Hyperspectral sensors: These sensors measure a wide range of wavelengths across the electromagnetic spectrum, providing detailed information about the composition and properties of the Earth's surface. They are used for tasks such as identifying different types of vegetation and detecting water quality parameters. Examples include the Hyperspectral Infrared Imager and the Environmental Mapping and Analysis Program.

Aspects of satellite sensors

Positive aspects of satellite sensors

Satellite sensors used in hydrology are designed to capture various aspects of the Earth's surface and atmosphere relevant to the water cycle (Azarderakhsh et al. 2011). Several key aspects are essential for these sensors to effectively monitor and study hydrological processes:

Global coverage: Satellite sensors can observe remote and inaccessible regions by providing comprehensive coverage. This allows for monitoring water resources in diverse environments, including remote areas, mountainous regions, and polar regions, where ground-based observations may be limited or unavailable.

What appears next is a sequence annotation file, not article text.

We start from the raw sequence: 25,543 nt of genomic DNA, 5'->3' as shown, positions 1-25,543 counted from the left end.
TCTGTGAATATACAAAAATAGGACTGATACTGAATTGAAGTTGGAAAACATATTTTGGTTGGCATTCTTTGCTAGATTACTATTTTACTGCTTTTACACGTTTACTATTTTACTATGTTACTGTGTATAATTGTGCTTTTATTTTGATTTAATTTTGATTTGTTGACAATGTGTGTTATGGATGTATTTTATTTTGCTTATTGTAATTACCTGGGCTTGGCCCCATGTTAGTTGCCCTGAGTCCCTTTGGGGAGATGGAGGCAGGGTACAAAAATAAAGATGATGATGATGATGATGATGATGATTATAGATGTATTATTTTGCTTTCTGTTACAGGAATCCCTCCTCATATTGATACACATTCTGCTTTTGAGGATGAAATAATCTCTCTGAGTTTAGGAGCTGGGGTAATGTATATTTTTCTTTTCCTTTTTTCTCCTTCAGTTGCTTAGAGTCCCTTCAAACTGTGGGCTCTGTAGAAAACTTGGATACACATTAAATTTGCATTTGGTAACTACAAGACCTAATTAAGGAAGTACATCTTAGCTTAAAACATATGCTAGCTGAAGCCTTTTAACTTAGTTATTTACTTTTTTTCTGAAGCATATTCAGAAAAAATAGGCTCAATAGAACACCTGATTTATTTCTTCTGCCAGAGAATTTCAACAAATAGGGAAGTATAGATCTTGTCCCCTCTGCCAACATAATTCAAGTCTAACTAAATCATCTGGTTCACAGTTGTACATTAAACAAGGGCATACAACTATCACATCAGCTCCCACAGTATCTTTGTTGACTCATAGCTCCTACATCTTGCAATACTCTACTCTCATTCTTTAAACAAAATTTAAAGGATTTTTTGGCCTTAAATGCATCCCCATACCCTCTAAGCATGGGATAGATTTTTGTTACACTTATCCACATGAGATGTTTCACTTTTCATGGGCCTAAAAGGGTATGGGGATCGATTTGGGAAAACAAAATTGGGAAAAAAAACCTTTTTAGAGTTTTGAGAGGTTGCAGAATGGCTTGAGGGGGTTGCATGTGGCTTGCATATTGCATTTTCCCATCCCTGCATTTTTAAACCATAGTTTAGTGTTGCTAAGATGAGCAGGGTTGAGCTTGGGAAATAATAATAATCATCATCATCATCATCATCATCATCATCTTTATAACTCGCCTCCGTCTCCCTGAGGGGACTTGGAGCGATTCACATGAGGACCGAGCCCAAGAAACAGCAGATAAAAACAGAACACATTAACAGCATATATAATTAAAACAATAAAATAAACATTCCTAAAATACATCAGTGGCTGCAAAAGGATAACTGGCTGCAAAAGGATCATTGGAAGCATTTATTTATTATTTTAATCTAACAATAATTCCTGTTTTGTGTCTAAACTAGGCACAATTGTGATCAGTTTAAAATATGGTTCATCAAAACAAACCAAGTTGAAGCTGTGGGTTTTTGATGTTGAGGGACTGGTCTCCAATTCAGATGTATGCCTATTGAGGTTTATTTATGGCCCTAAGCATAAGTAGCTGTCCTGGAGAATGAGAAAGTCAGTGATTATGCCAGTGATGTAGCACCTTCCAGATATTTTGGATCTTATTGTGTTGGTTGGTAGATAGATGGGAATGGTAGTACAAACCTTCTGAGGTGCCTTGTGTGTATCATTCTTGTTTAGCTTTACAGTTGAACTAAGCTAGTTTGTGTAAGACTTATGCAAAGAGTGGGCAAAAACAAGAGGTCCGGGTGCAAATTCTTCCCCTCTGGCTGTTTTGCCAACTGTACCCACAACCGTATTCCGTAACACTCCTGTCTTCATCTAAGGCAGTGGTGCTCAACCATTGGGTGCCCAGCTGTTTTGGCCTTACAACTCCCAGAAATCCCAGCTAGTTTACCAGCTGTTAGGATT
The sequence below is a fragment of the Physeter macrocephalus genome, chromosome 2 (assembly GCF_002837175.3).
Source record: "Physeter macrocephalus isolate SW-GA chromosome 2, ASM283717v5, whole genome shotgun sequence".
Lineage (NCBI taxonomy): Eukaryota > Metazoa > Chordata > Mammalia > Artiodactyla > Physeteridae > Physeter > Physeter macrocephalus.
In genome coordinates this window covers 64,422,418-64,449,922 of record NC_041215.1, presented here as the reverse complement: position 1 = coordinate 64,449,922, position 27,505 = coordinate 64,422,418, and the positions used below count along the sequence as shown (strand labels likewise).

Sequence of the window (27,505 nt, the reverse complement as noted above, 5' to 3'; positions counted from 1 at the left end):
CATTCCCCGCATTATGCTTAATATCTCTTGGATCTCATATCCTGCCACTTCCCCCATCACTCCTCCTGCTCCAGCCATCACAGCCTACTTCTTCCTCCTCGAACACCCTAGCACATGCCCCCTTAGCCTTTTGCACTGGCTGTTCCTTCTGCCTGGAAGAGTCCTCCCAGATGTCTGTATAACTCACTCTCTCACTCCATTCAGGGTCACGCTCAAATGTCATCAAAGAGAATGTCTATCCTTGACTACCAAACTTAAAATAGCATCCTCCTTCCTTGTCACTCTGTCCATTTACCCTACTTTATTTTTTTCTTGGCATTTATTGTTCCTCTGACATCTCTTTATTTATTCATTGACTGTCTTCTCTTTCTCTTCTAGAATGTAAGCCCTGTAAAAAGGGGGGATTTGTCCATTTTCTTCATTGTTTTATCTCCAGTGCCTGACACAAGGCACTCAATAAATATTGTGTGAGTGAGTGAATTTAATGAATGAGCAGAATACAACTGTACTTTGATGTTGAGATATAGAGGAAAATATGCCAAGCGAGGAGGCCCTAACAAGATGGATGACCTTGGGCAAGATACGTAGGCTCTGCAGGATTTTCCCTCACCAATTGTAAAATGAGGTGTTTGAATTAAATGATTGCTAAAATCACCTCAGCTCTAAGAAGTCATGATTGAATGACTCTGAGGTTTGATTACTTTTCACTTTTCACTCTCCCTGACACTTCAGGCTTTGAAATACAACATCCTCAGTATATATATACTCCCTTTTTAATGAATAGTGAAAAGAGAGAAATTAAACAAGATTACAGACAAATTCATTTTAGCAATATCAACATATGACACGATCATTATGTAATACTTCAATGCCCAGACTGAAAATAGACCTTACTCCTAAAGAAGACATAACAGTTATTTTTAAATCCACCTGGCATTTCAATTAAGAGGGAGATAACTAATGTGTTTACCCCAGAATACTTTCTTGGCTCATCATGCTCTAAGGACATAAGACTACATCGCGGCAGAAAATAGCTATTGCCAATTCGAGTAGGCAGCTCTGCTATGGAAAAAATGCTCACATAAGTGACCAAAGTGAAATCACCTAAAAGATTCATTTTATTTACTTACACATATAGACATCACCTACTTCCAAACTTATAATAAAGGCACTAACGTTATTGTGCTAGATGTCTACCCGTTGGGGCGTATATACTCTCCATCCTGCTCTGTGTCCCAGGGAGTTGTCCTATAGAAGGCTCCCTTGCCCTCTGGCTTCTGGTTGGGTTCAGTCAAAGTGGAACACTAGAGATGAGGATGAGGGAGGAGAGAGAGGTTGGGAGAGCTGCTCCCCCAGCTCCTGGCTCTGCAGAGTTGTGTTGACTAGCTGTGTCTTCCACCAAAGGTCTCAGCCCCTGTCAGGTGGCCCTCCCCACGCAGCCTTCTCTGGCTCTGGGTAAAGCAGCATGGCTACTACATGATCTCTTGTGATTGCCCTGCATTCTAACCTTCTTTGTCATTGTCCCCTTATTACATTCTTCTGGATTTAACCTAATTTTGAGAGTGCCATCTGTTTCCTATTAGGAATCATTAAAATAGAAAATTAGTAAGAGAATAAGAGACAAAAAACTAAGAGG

Cost and time-saving: Satellite sensors enable non-invasive RS of the Earth's surface and atmosphere, allowing for continuous monitoring of hydrological parameters over large spatial scales. This capability reduces the need for costly and time-consuming fieldwork, making it possible to assess water resources in areas with challenging terrain or limited accessibility.

Multi-sensor integration: Satellite missions often include multiple sensors with complementary capabilities, such as optical, microwave, and infrared sensors. Integrating data from different sensors allows for a more comprehensive understanding of hydrological processes, including the estimation of soil moisture, precipitation, ET, and surface water extent.

Large-scale monitoring: Satellite sensors can monitor large-scale hydrological phenomena, such as river basins, watersheds, and continental-scale water cycles. This ability to observe broad spatial extents facilitates the assessment of water availability, distribution, and movement across different regions, supporting regional water resource management and transboundary water management efforts.

Real-time and near real-time data: Many satellite missions provide real-time or near real-time data, allowing for timely monitoring and response to hydrological events such as floods, landslides, and water quality changes. Rapid access to satellite data supports early warning systems, emergency response planning, and disaster management activities, helping to mitigate the impacts of water-related hazards.